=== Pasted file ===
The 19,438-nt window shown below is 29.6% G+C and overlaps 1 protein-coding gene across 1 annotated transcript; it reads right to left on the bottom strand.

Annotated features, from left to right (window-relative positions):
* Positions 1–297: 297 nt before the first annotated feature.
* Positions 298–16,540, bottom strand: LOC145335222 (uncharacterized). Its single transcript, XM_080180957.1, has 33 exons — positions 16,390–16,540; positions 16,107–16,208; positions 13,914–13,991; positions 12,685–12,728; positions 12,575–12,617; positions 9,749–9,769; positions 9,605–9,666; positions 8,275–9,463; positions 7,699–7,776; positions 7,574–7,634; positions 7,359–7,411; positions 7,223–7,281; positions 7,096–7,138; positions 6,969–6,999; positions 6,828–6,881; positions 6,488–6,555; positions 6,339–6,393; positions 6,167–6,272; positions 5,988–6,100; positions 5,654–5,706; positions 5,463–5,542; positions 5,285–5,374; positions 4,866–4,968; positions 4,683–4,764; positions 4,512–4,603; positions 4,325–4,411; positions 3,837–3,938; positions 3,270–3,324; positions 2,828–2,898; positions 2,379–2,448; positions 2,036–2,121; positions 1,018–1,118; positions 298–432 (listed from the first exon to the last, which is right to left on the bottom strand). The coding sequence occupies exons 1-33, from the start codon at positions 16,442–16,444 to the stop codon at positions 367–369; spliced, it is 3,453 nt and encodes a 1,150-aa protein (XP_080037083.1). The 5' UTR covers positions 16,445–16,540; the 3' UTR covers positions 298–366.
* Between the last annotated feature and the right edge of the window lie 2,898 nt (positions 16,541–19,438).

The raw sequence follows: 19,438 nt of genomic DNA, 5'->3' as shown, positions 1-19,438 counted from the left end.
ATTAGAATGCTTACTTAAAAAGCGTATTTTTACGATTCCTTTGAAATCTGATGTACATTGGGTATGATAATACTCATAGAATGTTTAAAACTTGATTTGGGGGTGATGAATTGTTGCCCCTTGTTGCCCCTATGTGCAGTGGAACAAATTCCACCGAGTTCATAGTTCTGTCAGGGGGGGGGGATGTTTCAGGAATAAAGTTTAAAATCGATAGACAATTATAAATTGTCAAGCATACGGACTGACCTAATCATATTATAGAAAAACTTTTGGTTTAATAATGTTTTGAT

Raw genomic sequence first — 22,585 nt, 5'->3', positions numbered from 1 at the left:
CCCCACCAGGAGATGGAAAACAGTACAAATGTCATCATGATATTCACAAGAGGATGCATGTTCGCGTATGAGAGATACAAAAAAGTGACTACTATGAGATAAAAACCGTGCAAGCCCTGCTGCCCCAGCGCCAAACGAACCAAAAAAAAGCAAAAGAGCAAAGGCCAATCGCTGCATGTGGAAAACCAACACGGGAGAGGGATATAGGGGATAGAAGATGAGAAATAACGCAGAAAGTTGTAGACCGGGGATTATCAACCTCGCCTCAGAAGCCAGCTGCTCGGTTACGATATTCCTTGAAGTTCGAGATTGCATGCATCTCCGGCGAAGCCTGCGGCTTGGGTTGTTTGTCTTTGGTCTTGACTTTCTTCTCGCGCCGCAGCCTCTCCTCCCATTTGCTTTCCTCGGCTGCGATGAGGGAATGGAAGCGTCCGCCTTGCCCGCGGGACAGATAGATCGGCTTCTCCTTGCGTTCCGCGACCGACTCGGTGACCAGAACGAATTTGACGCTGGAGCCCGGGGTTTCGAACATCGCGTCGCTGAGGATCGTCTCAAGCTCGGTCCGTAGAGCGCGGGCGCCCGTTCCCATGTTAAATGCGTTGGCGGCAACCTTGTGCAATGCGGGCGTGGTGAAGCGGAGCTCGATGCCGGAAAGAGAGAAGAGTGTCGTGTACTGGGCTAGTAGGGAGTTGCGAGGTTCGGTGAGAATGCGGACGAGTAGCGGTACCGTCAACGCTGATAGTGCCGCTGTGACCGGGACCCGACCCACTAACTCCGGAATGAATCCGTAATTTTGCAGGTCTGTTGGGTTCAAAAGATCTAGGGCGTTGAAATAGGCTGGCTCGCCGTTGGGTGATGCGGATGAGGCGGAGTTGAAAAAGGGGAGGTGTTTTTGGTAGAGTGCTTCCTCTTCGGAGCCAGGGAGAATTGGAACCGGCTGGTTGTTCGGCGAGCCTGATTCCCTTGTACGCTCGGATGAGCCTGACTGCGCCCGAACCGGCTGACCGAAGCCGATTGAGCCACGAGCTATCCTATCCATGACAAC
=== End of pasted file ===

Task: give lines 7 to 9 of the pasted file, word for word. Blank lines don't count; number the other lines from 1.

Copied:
ATTAGAATGCTTACTTAAAAAGCGTATTTTTACGATTCCTTTGAAATCTGATGTACATTGGGTATGATAATACTCATAGAATGTTTAAAACTTGATTTGGGGGTGATGAATTGTTGCCCCTTGTTGCCCCTATGTGCAGTGGAACAAATTCCACCGAGTTCATAGTTCTGTCAGGGGGGGGGGATGTTTCAGGAATAAAGTTTAAAATCGATAGACAATTATAAATTGTCAAGCATACGGACTGACCTAATCATATTATAGAAAAACTTTTGGTTTAATAATGTTTTGAT

Raw genomic sequence first — 22,585 nt, 5'->3', positions numbered from 1 at the left:
CCCCACCAGGAGATGGAAAACAGTACAAATGTCATCATGATATTCACAAGAGGATGCATGTTCGCGTATGAGAGATACAAAAAAGTGACTACTATGAGATAAAAACCGTGCAAGCCCTGCTGCCCCAGCGCCAAACGAACCAAAAAAAAGCAAAAGAGCAAAGGCCAATCGCTGCATGTGGAAAACCAACACGGGAGAGGGATATAGGGGATAGAAGATGAGAAATAACGCAGAAAGTTGTAGACCGGGGATTATCAACCTCGCCTCAGAAGCCAGCTGCTCGGTTACGATATTCCTTGAAGTTCGAGATTGCATGCATCTCCGGCGAAGCCTGCGGCTTGGGTTGTTTGTCTTTGGTCTTGACTTTCTTCTCGCGCCGCAGCCTCTCCTCCCATTTGCTTTCCTCGGCTGCGATGAGGGAATGGAAGCGTCCGCCTTGCCCGCGGGACAGATAGATCGGCTTCTCCTTGCGTTCCGCGACCGACTCGGTGACCAGAACGAATTTGACGCTGGAGCCCGGGGTTTCGAACATCGCGTCGCTGAGGATCGTCTCAAGCTCGGTCCGTAGAGCGCGGGCGCCCGTTCCCATGTTAAATGCGTTGGCGGCAACCTTGTGCAATGCGGGCGTGGTGAAGCGGAGCTCGATGCCGGAAAGAGAGAAGAGTGTCGTGTACTGGGCTAGTAGGGAGTTGCGAGGTTCGGTGAGAATGCGGACGAGTAGCGGTACCGTCAACGCTGATAGTGCCGCTGTGACCGGGACCCGACCCACTAACTCCGGAATGAATCCGTAATTTTGCAGGTCTGTTGGGTTCAAAAGATCTAGGGCGTTGAAATAGGCTGGCTCGCCGTTGGGTGATGCGGATGAGGCGGAGTTGAAAAAGGGGAGGTGTTTTTGGTAGAGTGCTTCCTCTTCGGAGCCAGGGAGAATTGGAACCGGCTGGTTGTTCGGCGAGCCTGATTCCCTTGTACGCTCGGATGAGCCTGACTGCGCCCGAACCGGCTGACCGAAGCCGATTGAGCCACGAGCTATCCTATCCATGACAAC